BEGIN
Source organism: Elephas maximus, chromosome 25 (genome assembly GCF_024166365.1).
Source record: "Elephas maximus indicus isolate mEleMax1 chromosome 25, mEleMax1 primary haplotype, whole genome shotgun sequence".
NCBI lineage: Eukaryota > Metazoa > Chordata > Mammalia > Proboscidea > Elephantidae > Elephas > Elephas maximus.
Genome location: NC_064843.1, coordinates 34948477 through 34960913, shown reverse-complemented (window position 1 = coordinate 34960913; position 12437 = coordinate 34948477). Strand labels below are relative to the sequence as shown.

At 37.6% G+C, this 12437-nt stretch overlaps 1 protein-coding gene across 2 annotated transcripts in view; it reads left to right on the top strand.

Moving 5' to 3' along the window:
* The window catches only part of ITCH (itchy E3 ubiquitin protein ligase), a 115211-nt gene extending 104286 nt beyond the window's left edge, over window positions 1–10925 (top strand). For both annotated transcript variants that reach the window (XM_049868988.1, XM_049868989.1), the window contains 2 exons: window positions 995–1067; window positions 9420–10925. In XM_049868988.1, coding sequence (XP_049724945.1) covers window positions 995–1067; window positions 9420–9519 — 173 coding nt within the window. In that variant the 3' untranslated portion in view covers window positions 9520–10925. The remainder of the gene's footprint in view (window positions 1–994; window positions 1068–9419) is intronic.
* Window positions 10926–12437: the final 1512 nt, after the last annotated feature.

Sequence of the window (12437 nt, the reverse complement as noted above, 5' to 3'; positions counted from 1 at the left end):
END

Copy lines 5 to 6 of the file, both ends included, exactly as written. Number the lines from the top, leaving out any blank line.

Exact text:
At 37.6% G+C, this 12437-nt stretch overlaps 1 protein-coding gene across 2 annotated transcripts in view; it reads left to right on the top strand.

Moving 5' to 3' along the window: